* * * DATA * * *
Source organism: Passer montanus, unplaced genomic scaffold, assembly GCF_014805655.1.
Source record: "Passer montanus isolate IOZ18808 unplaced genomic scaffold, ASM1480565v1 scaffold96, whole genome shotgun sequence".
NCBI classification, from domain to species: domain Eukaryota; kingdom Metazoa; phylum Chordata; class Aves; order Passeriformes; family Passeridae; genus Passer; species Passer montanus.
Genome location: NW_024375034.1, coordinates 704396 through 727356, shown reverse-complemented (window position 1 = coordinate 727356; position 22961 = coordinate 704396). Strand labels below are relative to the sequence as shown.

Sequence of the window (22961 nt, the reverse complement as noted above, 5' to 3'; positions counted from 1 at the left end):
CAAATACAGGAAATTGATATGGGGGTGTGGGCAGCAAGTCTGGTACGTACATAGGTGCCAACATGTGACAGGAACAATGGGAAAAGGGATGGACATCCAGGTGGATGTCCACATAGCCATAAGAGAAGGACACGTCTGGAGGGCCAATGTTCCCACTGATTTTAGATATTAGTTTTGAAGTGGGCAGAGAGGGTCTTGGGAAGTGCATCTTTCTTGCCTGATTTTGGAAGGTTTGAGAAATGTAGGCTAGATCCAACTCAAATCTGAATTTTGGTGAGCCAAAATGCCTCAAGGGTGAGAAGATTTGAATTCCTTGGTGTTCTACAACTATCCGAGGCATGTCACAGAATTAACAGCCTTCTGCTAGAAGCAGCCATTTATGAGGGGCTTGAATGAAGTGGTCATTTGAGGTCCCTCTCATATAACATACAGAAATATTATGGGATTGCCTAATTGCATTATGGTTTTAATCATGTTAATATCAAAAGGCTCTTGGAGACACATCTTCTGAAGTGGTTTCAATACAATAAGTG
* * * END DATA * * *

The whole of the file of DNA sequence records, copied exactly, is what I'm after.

Source organism: Passer montanus, unplaced genomic scaffold, assembly GCF_014805655.1.
Source record: "Passer montanus isolate IOZ18808 unplaced genomic scaffold, ASM1480565v1 scaffold96, whole genome shotgun sequence".
NCBI classification, from domain to species: domain Eukaryota; kingdom Metazoa; phylum Chordata; class Aves; order Passeriformes; family Passeridae; genus Passer; species Passer montanus.
Genome location: NW_024375034.1, coordinates 704396 through 727356, shown reverse-complemented (window position 1 = coordinate 727356; position 22961 = coordinate 704396). Strand labels below are relative to the sequence as shown.

Sequence of the window (22961 nt, the reverse complement as noted above, 5' to 3'; positions counted from 1 at the left end):
CAAATACAGGAAATTGATATGGGGGTGTGGGCAGCAAGTCTGGTACGTACATAGGTGCCAACATGTGACAGGAACAATGGGAAAAGGGATGGACATCCAGGTGGATGTCCACATAGCCATAAGAGAAGGACACGTCTGGAGGGCCAATGTTCCCACTGATTTTAGATATTAGTTTTGAAGTGGGCAGAGAGGGTCTTGGGAAGTGCATCTTTCTTGCCTGATTTTGGAAGGTTTGAGAAATGTAGGCTAGATCCAACTCAAATCTGAATTTTGGTGAGCCAAAATGCCTCAAGGGTGAGAAGATTTGAATTCCTTGGTGTTCTACAACTATCCGAGGCATGTCACAGAATTAACAGCCTTCTGCTAGAAGCAGCCATTTATGAGGGGCTTGAATGAAGTGGTCATTTGAGGTCCCTCTCATATAACATACAGAAATATTATGGGATTGCCTAATTGCATTATGGTTTTAATCATGTTAATATCAAAAGGCTCTTGGAGACACATCTTCTGAAGTGGTTTCAATACAATAAGTG